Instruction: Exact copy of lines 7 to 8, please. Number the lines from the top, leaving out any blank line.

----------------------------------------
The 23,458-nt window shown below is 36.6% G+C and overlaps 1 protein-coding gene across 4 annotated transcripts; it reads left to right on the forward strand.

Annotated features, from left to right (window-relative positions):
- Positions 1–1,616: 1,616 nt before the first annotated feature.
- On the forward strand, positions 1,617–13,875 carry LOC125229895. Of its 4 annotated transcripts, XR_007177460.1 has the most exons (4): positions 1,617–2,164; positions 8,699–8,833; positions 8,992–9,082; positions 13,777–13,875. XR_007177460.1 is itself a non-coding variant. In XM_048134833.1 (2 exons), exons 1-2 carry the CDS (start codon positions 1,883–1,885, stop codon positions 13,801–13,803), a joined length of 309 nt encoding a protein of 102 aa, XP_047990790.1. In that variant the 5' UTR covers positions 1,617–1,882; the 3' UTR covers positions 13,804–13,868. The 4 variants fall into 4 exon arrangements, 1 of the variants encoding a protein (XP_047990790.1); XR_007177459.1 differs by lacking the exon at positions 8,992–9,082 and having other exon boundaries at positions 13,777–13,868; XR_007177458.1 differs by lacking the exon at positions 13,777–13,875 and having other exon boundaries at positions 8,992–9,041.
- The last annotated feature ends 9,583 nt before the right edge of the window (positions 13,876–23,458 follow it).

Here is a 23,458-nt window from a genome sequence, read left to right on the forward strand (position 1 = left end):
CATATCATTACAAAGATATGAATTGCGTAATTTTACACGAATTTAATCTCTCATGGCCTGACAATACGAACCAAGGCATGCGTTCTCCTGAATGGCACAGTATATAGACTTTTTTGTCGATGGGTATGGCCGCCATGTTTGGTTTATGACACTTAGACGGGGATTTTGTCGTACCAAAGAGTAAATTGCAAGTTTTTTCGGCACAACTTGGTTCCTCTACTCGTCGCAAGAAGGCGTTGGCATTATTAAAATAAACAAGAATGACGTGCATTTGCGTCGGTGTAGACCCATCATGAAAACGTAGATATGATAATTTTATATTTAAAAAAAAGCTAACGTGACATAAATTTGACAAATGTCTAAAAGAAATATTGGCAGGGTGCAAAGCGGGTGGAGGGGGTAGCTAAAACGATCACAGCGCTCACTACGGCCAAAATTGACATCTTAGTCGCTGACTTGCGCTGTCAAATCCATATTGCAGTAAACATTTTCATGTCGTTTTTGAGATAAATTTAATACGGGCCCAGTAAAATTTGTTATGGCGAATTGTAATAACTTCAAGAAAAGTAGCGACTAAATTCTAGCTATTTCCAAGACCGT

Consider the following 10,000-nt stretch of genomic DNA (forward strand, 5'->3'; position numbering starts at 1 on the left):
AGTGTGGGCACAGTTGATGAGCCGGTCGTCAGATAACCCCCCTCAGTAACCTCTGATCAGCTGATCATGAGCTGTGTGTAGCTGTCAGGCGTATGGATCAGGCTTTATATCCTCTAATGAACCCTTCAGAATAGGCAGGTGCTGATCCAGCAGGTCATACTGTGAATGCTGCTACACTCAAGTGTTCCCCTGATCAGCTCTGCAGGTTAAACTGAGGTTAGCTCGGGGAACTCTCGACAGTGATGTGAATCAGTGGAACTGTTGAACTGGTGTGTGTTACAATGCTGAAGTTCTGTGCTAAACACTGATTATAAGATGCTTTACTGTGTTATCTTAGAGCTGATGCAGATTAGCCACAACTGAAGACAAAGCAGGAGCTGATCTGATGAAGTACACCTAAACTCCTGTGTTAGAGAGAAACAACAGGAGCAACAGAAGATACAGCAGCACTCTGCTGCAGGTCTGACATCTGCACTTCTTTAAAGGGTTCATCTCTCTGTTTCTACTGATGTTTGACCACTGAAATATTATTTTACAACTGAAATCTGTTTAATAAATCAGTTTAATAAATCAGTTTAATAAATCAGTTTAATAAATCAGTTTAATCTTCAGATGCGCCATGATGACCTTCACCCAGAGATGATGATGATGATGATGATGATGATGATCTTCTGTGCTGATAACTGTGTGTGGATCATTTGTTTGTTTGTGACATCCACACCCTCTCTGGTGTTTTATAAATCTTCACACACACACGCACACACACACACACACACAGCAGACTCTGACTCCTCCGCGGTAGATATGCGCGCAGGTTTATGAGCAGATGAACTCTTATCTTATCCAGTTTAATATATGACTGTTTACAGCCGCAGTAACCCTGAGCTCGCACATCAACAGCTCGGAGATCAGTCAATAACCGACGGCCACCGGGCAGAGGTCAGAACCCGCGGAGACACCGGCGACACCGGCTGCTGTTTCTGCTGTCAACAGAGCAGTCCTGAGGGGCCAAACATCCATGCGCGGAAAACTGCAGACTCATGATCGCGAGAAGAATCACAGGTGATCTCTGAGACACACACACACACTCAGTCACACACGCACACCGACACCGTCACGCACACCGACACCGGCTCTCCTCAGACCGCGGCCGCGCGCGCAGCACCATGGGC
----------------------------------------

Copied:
CATATCATTACAAAGATATGAATTGCGTAATTTTACACGAATTTAATCTCTCATGGCCTGACAATACGAACCAAGGCATGCGTTCTCCTGAATGGCACAGTATATAGACTTTTTTGTCGATGGGTATGGCCGCCATGTTTGGTTTATGACACTTAGACGGGGATTTTGTCGTACCAAAGAGTAAATTGCAAGTTTTTTCGGCACAACTTGGTTCCTCTACTCGTCGCAAGAAGGCGTTGGCATTATTAAAATAAACAAGAATGACGTGCATTTGCGTCGGTGTAGACCCATCATGAAAACGTAGATATGATAATTTTATATTTAAAAAAAAGCTAACGTGACATAAATTTGACAAATGTCTAAAAGAAATATTGGCAGGGTGCAAAGCGGGTGGAGGGGGTAGCTAAAACGATCACAGCGCTCACTACGGCCAAAATTGACATCTTAGTCGCTGACTTGCGCTGTCAAATCCATATTGCAGTAAACATTTTCATGTCGTTTTTGAGATAAATTTAATACGGGCCCAGTAAAATTTGTTATGGCGAATTGTAATAACTTCAAGAAAAGTAGCGACTAAATTCTAGCTATTTCCAAGACCGT

Consider the following 10,000-nt stretch of genomic DNA (forward strand, 5'->3'; position numbering starts at 1 on the left):